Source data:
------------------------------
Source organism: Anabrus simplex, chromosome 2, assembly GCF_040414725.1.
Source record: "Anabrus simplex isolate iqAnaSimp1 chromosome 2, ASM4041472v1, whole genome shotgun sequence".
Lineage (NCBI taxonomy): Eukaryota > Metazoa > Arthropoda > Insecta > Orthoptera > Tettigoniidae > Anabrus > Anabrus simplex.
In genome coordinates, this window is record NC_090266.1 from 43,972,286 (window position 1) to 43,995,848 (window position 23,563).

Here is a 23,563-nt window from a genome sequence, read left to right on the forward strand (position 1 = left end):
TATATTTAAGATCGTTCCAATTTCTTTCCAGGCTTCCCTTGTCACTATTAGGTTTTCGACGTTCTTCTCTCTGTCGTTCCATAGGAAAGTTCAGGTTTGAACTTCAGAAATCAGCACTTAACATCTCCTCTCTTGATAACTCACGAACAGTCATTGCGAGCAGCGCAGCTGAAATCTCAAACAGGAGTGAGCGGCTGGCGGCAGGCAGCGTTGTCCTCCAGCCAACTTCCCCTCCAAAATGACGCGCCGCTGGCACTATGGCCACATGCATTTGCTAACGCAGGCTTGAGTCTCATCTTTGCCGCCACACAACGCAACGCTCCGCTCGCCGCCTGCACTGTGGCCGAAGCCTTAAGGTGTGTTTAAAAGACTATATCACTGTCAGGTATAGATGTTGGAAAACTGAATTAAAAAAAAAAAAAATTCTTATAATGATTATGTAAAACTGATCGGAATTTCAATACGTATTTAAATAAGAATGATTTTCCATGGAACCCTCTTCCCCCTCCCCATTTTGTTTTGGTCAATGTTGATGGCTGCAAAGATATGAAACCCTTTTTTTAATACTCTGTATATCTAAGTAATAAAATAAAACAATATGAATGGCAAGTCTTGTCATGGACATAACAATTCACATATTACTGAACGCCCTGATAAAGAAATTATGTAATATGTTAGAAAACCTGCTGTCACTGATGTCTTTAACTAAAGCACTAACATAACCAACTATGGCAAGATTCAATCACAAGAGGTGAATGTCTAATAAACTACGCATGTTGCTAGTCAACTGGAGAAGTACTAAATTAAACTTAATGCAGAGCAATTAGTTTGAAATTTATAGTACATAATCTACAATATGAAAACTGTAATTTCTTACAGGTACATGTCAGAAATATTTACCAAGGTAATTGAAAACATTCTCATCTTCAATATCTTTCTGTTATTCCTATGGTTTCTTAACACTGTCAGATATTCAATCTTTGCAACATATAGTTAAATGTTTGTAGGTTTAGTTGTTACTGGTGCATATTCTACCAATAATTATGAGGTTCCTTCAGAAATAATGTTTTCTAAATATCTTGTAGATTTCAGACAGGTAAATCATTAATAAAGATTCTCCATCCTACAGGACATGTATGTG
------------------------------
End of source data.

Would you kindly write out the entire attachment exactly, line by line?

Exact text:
Source organism: Anabrus simplex, chromosome 2, assembly GCF_040414725.1.
Source record: "Anabrus simplex isolate iqAnaSimp1 chromosome 2, ASM4041472v1, whole genome shotgun sequence".
Lineage (NCBI taxonomy): Eukaryota > Metazoa > Arthropoda > Insecta > Orthoptera > Tettigoniidae > Anabrus > Anabrus simplex.
In genome coordinates, this window is record NC_090266.1 from 43,972,286 (window position 1) to 43,995,848 (window position 23,563).

Here is a 23,563-nt window from a genome sequence, read left to right on the forward strand (position 1 = left end):
TATATTTAAGATCGTTCCAATTTCTTTCCAGGCTTCCCTTGTCACTATTAGGTTTTCGACGTTCTTCTCTCTGTCGTTCCATAGGAAAGTTCAGGTTTGAACTTCAGAAATCAGCACTTAACATCTCCTCTCTTGATAACTCACGAACAGTCATTGCGAGCAGCGCAGCTGAAATCTCAAACAGGAGTGAGCGGCTGGCGGCAGGCAGCGTTGTCCTCCAGCCAACTTCCCCTCCAAAATGACGCGCCGCTGGCACTATGGCCACATGCATTTGCTAACGCAGGCTTGAGTCTCATCTTTGCCGCCACACAACGCAACGCTCCGCTCGCCGCCTGCACTGTGGCCGAAGCCTTAAGGTGTGTTTAAAAGACTATATCACTGTCAGGTATAGATGTTGGAAAACTGAATTAAAAAAAAAAAAAATTCTTATAATGATTATGTAAAACTGATCGGAATTTCAATACGTATTTAAATAAGAATGATTTTCCATGGAACCCTCTTCCCCCTCCCCATTTTGTTTTGGTCAATGTTGATGGCTGCAAAGATATGAAACCCTTTTTTTAATACTCTGTATATCTAAGTAATAAAATAAAACAATATGAATGGCAAGTCTTGTCATGGACATAACAATTCACATATTACTGAACGCCCTGATAAAGAAATTATGTAATATGTTAGAAAACCTGCTGTCACTGATGTCTTTAACTAAAGCACTAACATAACCAACTATGGCAAGATTCAATCACAAGAGGTGAATGTCTAATAAACTACGCATGTTGCTAGTCAACTGGAGAAGTACTAAATTAAACTTAATGCAGAGCAATTAGTTTGAAATTTATAGTACATAATCTACAATATGAAAACTGTAATTTCTTACAGGTACATGTCAGAAATATTTACCAAGGTAATTGAAAACATTCTCATCTTCAATATCTTTCTGTTATTCCTATGGTTTCTTAACACTGTCAGATATTCAATCTTTGCAACATATAGTTAAATGTTTGTAGGTTTAGTTGTTACTGGTGCATATTCTACCAATAATTATGAGGTTCCTTCAGAAATAATGTTTTCTAAATATCTTGTAGATTTCAGACAGGTAAATCATTAATAAAGATTCTCCATCCTACAGGACATGTATGTG